Table of Contents
Canine panic attacks are real. It is indeed hard to picture dogs suffering from these because they are like angels to us. Of course, we don’t dare think anything wrong is going to happen to them. For us, they are precious. Unfortunately, just like us, humans, dogs can suffer from panic attacks too. At the same time, the hard part is that they can’t talk to tell us that they are feeling something wrong. This is the reason why signs of panic attacks in dogs may be subtle. We can absolutely really be unaware at all.
Therefore, as a pet owner, you must be informed beforehand of the information you need to diagnose a panic attack in your dog. You must know the things that may cause it, the telltale signs of having it, as well as the things to do to alleviate your dog from suffering.
WHAT IS A PANIC ATTACK?
First, let us first discuss what a panic attack is. A panic attack is different from an anxiety attack although they are often used interchangeably. An anxiety attack is caused by triggers while a panic attack may just happen out of nowhere. Just like with humans, a dog’s panic attack is characterized by an increase in the heart rate, difficulty in breathing, and shaking of the body. At the same time, the dog may exhibit abnormal barking, growling, and other odd behaviors.
It should be noted that you really have to carefully observe and take care of your dog if it is already manifesting signs of anxiety. If it can be worked on earlier, it may not lead to an outburst of a panic attack.
CAUSES OF CANINE PANIC ATTACKS
Your dog may suffer from confinement anxiety which can lead to its panic attack. If it is accidentally enclosed such as confined in an unfamiliar place, accidentally bounded within the dog house, or any other uncomfortable and threatening entrapped situation, it may suffer from an anxiety or a panic attack.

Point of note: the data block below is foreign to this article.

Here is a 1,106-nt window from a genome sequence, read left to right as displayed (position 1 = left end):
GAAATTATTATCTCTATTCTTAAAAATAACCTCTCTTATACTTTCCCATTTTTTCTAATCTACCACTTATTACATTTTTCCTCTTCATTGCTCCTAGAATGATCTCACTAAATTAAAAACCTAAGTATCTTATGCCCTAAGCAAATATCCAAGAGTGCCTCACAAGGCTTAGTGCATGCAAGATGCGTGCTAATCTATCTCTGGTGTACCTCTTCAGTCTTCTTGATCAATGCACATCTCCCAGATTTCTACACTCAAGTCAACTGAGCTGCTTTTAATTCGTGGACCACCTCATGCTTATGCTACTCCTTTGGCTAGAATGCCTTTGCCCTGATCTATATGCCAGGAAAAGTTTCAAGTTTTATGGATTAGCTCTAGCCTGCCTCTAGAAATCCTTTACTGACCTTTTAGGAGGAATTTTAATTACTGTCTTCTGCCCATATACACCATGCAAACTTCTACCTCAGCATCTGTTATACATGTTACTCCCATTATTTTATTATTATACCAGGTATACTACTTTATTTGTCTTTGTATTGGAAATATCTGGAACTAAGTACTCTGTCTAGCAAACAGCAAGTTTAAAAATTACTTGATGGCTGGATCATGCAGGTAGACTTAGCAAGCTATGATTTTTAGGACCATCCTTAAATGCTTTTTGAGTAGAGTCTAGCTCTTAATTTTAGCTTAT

Some dogs can’t handle being in a car, bus, train, airplane, or any other traveling situation. Hence, this can trigger an anxiety or panic attack in them.
This one is very well-known and a no-brainer with dog owners. Every New Year, dog owners take extra precautions because fireworks really trigger troublesome feelings and sensations to dogs. It is also true during thunderstorms. Remember that any real loud noise isn’t nice to dogs.
Dogs are so loyal that their attachment to their owner is beyond words. If they have to be separated from their human, either temporarily or permanently, they can suffer from an anxiety or panic attack.
A dog’s anxiety or panic attack may be one of the effects of an illness or two. Hearing or vision loss may cause your dog to panic. Illnesses such as hypothyroidism, thyrotoxicosis, encephalitis, and pre-diabetes can trigger anxious feelings in your pet dog.
If your dog has a phobia/s, it is highly possible that it can experience an anxiety or panic attack if that deep fear is triggered by any other way.